“Fifty years ago this month, the city’s 150th anniversary celebration featured a little bit of everything, including lots of trouble and a funny name.
“‘Even the kids know how to pronounce sesquicentennial,’ one editorial writer quipped. ‘(But) not one in a thousand can tell you what it means.’
“Over 10 days in May, sesquicentennial meant things like a nightly outdoor pageant complete with a cast of 1,250; simulated atomic bomb blasts; a dog that walked a 15-block parade on its hind legs; merchants handing out wooden nickels [with Nathanael Greene‘s name misspelled]; a marching band playing ‘Dixie;’ and pie-eating, beard-growing and husband-calling contests.
“Organizers even ‘prohibited’ women from wearing makeup and jewelry in public unless they bought certificates that allowed them to.
“‘It was like Mayberry,’ said Gayle Fripp, the Guilford County historian. ‘Andy Griffith could have been there.’
“But the headline turned out to be the weather. Because of heavy rains and sparse crowds, the celebration wound up mired in red ink and mud to match….”
— From “’58 festivity a washout” by Donald W. Patterson in the Greensboro News & Record (May 17, 2008)
By the time the city’s bicentennial celebration rolled around, the agenda reflected enormous civic and cultural upheaval. “Dixie” had disappeared from the playlist, for instance, and if wooden nickels had been issued they probably wouldn’t have been limited to dead white men.
Should Greensboro historians be offended to see a local craft brewery cheekily refer to its revered general as Natty? I don’t think so!
Nor do I think megabrewer Anheuser-Busch should have challenged — unsuccessfully — Natty Greene’s trademark application just because its own brand roster had staked out Natty Light, Fatty Natty and Natty Daddy.
“In apt summary of his remarkable way of war, [Nathanael] Greene wrote, ‘There are few generals that have run oftener, or more lustily than I have done… But I have taken care not to run too far, and commonly have run as fast forward as backward, to convince our enemy that we were like a crab, that could run either way’….”
“In many ways Greene’s strategy and mindset anticipates that of another great self-taught soldier: Vietnam’s Vo Nguyen Giap. Like Greene, Giap had unshakable belief in the cause for which he fought, and was able to transmit that faith to his officers and men. And like Greene, Giap integrated the activities of local militia, guerrilla bands, and conventional army forces to wear down adversaries with greater military skill and strength than his own forces possessed. Giap, too, suffered many setbacks.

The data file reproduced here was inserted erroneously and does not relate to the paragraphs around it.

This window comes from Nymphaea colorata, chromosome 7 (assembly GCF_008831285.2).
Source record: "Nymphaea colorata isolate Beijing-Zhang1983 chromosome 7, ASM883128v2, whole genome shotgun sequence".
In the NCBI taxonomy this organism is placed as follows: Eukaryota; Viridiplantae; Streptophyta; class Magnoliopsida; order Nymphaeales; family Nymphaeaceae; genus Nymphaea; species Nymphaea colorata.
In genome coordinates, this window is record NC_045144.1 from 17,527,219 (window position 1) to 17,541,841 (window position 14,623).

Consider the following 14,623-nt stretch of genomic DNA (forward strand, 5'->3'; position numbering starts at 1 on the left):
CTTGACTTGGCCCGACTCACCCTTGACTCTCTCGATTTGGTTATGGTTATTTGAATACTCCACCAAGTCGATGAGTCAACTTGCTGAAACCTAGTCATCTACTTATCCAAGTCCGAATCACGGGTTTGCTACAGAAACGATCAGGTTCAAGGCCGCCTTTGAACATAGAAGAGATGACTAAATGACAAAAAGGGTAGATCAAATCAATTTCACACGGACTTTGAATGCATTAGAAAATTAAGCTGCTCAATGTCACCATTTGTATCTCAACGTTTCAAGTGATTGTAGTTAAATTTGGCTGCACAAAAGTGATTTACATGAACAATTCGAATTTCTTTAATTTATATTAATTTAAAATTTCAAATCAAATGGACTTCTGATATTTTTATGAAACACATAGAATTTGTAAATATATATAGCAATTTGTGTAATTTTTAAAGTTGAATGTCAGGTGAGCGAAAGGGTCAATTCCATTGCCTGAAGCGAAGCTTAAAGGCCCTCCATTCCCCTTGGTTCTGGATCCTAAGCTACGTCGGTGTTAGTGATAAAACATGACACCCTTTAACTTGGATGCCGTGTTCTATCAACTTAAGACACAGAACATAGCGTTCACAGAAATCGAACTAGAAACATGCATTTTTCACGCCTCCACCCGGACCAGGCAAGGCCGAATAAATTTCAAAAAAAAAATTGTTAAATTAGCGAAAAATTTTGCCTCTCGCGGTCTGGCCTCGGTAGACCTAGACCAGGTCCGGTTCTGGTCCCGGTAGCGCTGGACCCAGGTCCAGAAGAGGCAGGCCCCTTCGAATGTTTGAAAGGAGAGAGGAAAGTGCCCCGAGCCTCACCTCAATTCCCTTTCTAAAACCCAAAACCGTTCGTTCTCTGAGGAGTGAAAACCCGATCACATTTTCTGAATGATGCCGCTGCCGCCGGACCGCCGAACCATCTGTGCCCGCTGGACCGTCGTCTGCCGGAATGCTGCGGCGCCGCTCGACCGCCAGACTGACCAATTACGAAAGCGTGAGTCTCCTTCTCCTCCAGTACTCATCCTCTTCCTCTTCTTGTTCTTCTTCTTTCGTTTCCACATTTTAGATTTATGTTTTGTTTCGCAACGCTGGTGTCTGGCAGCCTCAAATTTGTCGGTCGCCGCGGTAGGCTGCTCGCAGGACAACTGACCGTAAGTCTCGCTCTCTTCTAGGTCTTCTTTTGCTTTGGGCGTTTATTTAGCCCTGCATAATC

“But by the time the U.S. Army squared off against Giap in 1965, it had all but forgotten Greene’s extraordinary achievement in the South — and thus was largely tone deaf to the perils and possibilities of unconventional war.”
— From “Nathanael Greene: The Revolution’s Unconventional Mastermind” by James A. Warren at the Daily Beast (Nov. 27)
“History never remembers who the quartermasters were: That was Nathanael Greene’s retort when George Washington pressed on him the job of quartermaster of the Continental Army in 1778.
“And though Greene yielded to Washington’s plea, he was right. Despite doing a near-miraculous job in rebuilding the fragile supply network of the American Revolution, he is most remembered for his handling of Continental troops in the battle at Guilford Court House in North Carolina in 1781, the set-piece of Mel Gibson’s movie ‘The Patriot.’”
— From “The Civil War’s Unlikely Genius” by Allen Guelzo in the Wall Street Journal (Nov. 2)
Even after his success at Guilford, history sometimes balked at remembering Greene.
On this day in 1917: Gen. Leonard Wood visits Charlotte to inspect possible sites for a World War I training camp.
The result will be Camp Greene, built on 2,500 acres and named for Revolutionary War hero Nathanael Greene. The camp trains soldiers for less than two years, but rouses Charlotte’s economy and hastens its rise from small-town obscurity.
“As early as 1848 local leaders had advocated [according to Greensboro’s Whig newspaper] ‘a Monument erected to the memory of [Gen. Nathanael] Greene, and devoted to the perpetual Union of these States.’ Who could object to such a monument, ‘connected as it is with the South?’ ….
“Unlike the memorials at other Southern battlefields, that at Guilford Courthouse would ‘make us sacrifice our narrow, sectional prejudices and differences, which are worth nothing, for the preservation and continuance of… brotherly love, and national harmony…’
“Even with lifetime memberships of only one dollar, the Greene Monument Association raised only $600 and never constructed a monument before the Civil War rendered moot its attempt to preserve the union by erecting obelisks.”
.— From “Memories of War: Visiting Battlegrounds and Bonefields in the Early American Republic” by Thomas A. Chambers (2012)
Whatever your opinion of the long-disputed Mecklenburg Declaration of Independence, this bronze-clad sculpture of deliveryman Captain James Jack is quite a piece of advocacy art.
I can think of two other examples of equestrian statues in North Carolina: Gen. Nathanael Greene in Greensboro and R. J. Reynolds in Winston-Salem. Are there more?